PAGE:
News Release

Advanced-stage ovarian cancer patients with BRCA live longer, may respond better to treatment

Majority of women with ovarian cancer unaware BRCA testing is available

Peer-Reviewed Publication

University of Texas M. D. Anderson Cancer Center

Tampa, Fla. - Two abstracts underscoring the importance of testing for BRCA1/2 mutations in women with ovarian cancer were presented at this week's Society of Gynecologic Oncologists 39th Annual Meeting on Women's Cancers, by researchers from The University of Texas M. D. Anderson Cancer Center.

In the first study, a multicenter research team led by M.D. Anderson found advanced- stage ovarian cancer patients with non-Ashkenazi Jewish BRCA (non-AJ BRCA) mutations experience longer progression-free and overall survival rates compared to those with sporadic ovarian cancer. The data confirms previous research which reported that among ovarian cancer patients of Ashkenazi-Jewish heritage, BRCA1/2 mutations (AJ BRCA) are associated improved long-term survival.

For this study, researchers examined 85 advanced-stage ovarian cancer patients with non-AJ BRCA mutations and 116 patients who did not express any type of BRCA mutation. Compared to patients without BRCA mutations, non-AJ BRCA carriers had longer progression-free survival of 19.0 vs. 27.8 months and improved overall survival of 65.6 vs. 101.4 months. Non-AJ BRCA patients had a 2.15 times greater odds of complete response to initial chemotherapy response over sporadic, non-carrier patients.

Karen Lu, M.D., associate professor in the Department of Gynecologic Oncology at M. D. Anderson and senior author on the study said the difference in survival rates indicate that individuals with BRCA mutations might respond better to standard chemotherapy for ovarian cancer. "Thus, it becomes increasingly valuable to know a patient's BRCA status to guide and personalize treatment decisions," Lu said.

Majority of Patients Unaware BRCA Testing Available

A second study conducted at M. D. Anderson concluded that, despite being available for more than 10 years, a majority of women with ovarian cancer were unaware genetic counseling and testing for BRCA1/2 mutations was an option. Of the 225 ovarian cancer patients surveyed, 56 percent had not heard of BRCA testing. This lack of awareness was more profound in minorities - 69 percent of Hispanic and 88 percent of African American respondents were unaware of BRCA testing compared to 52 percent of white women.

"Patients typically associate genetic testing with benefiting family members and offspring," Lu said. "Both of these studies illustrate that it is equally important for the cancer patient to get information from their doctors about genetic testing because it not only has implications for their family, but their own treatment and prognosis."

She said that more than 85 percent of ovarian cancer patients surveyed would be willing to undergo BRCA testing if it would affect their care, but the cost of testing may be a barrier. "Currently, oncologists are inconsistent in their testing for BRCA mutations. Based on the treatment implications of our findings and the surprisingly low knowledge that such testing is available, we recommend developing ways to systematically evaluate every ovarian cancer patient for BRCA," Lu said.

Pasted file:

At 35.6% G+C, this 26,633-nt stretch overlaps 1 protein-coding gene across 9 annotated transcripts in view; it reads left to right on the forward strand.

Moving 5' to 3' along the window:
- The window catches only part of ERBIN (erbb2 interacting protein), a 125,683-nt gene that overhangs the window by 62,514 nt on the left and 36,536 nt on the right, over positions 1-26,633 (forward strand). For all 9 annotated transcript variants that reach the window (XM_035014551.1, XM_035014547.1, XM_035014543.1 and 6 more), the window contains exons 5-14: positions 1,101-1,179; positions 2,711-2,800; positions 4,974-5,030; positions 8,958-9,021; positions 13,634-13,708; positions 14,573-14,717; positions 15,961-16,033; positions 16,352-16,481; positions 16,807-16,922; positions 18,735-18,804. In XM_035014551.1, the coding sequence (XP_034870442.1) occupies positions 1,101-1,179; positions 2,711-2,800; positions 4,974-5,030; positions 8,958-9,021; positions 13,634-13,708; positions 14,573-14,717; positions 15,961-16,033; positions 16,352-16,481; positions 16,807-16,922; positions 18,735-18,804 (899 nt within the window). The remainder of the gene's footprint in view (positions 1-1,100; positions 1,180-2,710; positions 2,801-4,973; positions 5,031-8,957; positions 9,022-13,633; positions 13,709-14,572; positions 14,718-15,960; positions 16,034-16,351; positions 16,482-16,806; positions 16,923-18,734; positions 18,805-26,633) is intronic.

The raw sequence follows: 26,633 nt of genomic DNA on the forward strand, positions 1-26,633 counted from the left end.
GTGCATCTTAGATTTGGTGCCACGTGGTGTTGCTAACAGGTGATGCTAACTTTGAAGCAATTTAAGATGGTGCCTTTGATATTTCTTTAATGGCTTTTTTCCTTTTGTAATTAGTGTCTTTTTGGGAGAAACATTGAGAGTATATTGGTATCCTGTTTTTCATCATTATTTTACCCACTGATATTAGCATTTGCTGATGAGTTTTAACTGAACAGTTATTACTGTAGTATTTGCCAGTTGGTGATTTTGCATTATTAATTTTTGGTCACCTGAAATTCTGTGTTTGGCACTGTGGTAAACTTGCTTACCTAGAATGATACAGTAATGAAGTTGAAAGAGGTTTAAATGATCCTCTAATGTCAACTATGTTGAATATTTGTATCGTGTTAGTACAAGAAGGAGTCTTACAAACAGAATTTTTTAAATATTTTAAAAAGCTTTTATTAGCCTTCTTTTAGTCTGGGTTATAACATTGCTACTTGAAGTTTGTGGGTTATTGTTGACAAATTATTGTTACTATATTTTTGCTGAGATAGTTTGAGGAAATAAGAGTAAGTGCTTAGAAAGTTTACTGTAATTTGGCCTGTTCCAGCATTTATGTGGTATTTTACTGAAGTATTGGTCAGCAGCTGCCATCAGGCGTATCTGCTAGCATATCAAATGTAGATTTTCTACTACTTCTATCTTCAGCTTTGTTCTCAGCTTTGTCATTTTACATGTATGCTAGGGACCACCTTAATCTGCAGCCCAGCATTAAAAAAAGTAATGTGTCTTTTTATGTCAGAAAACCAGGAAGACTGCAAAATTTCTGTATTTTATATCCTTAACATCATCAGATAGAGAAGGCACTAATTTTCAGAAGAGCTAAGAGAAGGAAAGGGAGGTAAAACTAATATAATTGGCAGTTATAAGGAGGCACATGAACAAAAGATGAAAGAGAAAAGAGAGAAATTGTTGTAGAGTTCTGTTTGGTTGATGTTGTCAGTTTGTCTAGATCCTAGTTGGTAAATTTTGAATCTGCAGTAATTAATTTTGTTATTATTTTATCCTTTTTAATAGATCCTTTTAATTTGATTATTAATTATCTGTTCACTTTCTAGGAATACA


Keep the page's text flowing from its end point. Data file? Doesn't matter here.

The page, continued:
A family history of breast and/or ovarian cancer is reported in approximately five percent to 15 percent of ovarian cancer cases, with BRCA1/2 mutations expressed in a significant proportion of these cases.


In addition to Lu, researchers contributing to the abstract on BRCA survival advantage include lead author Robin Lacour, M.D., Molly Daniels, M.S., Shannon Westin, M.D., Larissa Meyer, M.D., Charlotte Sun, Dr.P.H., Diana Urbauer, M.S., Pedro Ramirez, M.D., Diane Bodurka, M.D., David Gershenson, M.D., all of M. D. Anderson.

Others include Veena Choubey and Stephanie Blank, M.D., New York University Medical Center; Heather MacDonald, M.D. and Lynda Roman, M.D., University of Southern California Medical Center; Jacob Estes, M.D. and Mack Barnes, M.D., University of Alabama Birmingham; Deanna Teoh, M.D. and Beth Ann Powell, M.D., University of California at San Francisco Medical Center; Rebecca Brooks, M.D., David Mutch, M.D. and Sherri Babb, M.S., Washington University (St. Louis) Medical Center; Shana Wingo, M.D. and John Schorge, M.D., The University of Texas Southwestern Medical Center at Dallas.

On the BRCA genetic testing abstract, with Lu other authors include: Lacour, Kristin White, Molly Daniels, Shannon Westin, Larissa Meyer, Catherine Burke, W.H.N.P., Kimberly Burns, W.H.N.P., Shiney Kurian, W.H.N.P., Nicki.Webb, W.H.N.P., Terri Pustilnik, M.D., Diana Urbauer, Charlotte Sun, Diane Bodurka, David Gershenson of M. D. Anderson.

For more information regarding genetic counseling and testing offered at M. D. Anderson through the Clinical Cancer Genetics Program. Individuals log onto

About M. D. Anderson

The University of Texas M. D. Anderson Cancer Center in Houston ranks as one of the world's most respected centers focused on cancer patient care, research, education and prevention. M. D. Anderson is one of only 39 Comprehensive Cancer Centers designated by the National Cancer Institute. For five of the past eight years, M. D. Anderson has ranked No. 1 in cancer care in "America's Best Hospitals," a survey published annually in U.S. News and World Report.

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